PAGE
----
And when you click the button, it goes into a database. And in that database – this is my entry out of that database as of a couple of days ago (see image) – it writes down when you last received that training. This is so effective: you can see how many other departments came to us and said: “Can we use this system too?” Akamai maintains 97.68% compliance with annual security awareness up-to-date training. It took me 2 minutes to go find out that number; those were the only 2 minutes anybody spent overseeing our security awareness program. That’s it.

Now, we don’t stop there, because we acknowledge this is for auditors. But 2 human-minutes per year to go look at how much time is being taken on security awareness training, and about another 3 minutes to go read the page to make sure I don’t need to update it – and that’s all we’re doing. That’s our entire cost. That is security value: we are spending almost no resources, massive capability, and when our auditors show up we have a query that gives them the whole database.

So, when they show up and say: “We want to look at these 10 people,” we say: “We don’t have time to find 10 people. Here’s all 2500, you can go find them.”

Then we go around and we teach people vey specific security awareness things. We teach everybody who answers the telephone at Akamai about social engineering. The recovery, at least within the tech business, has caused us to be targets of social engineering, not from the normal folks you might think about – but from headhunters, they’re calling us all the time; wealth management folks call us all the time.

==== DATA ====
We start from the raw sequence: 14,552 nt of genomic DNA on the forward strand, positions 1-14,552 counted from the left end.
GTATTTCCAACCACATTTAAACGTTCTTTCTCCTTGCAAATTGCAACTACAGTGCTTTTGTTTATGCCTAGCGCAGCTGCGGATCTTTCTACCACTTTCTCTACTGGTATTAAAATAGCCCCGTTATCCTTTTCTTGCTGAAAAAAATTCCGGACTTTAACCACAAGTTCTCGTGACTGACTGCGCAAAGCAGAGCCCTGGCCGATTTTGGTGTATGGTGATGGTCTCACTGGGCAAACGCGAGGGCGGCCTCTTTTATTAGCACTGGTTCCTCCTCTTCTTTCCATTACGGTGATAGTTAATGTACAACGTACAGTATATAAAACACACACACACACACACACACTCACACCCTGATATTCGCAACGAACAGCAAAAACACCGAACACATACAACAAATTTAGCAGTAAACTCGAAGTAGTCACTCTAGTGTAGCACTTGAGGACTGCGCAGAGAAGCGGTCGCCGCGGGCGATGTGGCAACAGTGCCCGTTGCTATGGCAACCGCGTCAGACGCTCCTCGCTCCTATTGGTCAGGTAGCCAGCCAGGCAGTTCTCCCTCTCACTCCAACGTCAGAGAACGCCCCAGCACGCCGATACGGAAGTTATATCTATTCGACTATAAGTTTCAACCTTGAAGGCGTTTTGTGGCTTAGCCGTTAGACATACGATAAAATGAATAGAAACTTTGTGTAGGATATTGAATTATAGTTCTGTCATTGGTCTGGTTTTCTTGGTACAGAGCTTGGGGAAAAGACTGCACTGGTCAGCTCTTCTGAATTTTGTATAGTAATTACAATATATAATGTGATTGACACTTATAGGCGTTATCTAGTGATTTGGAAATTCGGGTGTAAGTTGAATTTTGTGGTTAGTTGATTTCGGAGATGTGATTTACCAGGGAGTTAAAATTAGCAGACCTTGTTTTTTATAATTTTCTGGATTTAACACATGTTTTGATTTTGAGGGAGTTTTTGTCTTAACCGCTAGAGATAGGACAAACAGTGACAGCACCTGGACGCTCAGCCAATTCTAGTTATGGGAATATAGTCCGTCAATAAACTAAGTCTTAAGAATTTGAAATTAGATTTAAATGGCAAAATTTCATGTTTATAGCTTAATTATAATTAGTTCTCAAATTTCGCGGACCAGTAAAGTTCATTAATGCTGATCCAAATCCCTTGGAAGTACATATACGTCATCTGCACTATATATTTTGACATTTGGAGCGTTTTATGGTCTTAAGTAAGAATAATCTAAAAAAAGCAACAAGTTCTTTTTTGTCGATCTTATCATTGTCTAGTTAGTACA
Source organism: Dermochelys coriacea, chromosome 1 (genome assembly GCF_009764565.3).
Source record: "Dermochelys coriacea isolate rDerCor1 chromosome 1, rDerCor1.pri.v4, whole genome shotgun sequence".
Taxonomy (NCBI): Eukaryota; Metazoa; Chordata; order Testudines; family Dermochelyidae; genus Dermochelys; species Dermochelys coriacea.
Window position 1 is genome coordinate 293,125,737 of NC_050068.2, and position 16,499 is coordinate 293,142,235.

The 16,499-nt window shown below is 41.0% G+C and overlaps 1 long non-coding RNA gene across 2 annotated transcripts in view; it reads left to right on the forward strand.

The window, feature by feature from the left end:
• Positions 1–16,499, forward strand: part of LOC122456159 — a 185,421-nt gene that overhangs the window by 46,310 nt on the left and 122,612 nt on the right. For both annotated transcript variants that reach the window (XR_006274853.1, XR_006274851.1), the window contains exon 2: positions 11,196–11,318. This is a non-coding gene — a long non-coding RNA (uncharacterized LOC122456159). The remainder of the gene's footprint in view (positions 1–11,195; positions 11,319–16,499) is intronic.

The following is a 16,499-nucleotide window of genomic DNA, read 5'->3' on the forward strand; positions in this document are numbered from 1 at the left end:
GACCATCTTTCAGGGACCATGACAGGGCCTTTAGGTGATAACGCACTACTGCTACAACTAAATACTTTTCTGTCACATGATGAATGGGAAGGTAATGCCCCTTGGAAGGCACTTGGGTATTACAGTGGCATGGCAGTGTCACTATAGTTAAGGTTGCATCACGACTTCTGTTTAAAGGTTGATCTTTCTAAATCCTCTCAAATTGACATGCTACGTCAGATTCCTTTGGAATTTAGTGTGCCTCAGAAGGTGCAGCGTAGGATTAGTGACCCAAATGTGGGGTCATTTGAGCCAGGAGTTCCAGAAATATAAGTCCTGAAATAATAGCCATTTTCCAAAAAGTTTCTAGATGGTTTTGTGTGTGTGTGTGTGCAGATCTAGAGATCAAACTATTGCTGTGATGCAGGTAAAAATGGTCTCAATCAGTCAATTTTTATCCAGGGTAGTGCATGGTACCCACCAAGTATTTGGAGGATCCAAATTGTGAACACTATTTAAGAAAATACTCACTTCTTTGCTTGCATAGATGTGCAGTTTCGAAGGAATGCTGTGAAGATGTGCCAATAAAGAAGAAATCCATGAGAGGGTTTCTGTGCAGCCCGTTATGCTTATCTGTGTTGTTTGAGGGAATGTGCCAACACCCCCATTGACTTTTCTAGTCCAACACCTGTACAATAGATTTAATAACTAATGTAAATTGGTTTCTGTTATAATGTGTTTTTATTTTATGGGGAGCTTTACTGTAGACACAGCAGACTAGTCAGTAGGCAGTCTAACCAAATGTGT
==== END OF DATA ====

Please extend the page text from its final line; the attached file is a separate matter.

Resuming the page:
If you get caught by a social engineer, tell us about it so nobody else gets caught.

So, we have a system where, if you get a social engineering call, you send an email about it to socialengineering@akamai.com. It’s not actually quite that, so if you send an email it won’t work. But you send mail to that list – and you’re on that list; if you answer a telephone, you’re on that mailing list. So, as soon as someone calls one of our phone numbers and gets caught, we send mail to everybody else who will answer a telephone, which says: “Here’s exactly what the profile of the attack was; here’s who they pretended to be; here’s what they wanted; here’s how they tried to claim that I should help them.”

And then when they call the next person, the next person is already ready for it. And if you gave something out, send a mail also; we do not punish failure. If you get caught by a social engineer – we expect that to happen from time to time – tell us about it so nobody else gets caught. This is the type of important training to give people. Because we have this training written down for our auditors, they don’t make us write down any other trainings. And that’s the important thing: ensuring that we can provide good value into our business.

Read previous: Getting Ahead of the Security Poverty Line 4: Effecting Long-Term Change

Read next: Getting Ahead of the Security Poverty Line 6: Third-Party Security Reviews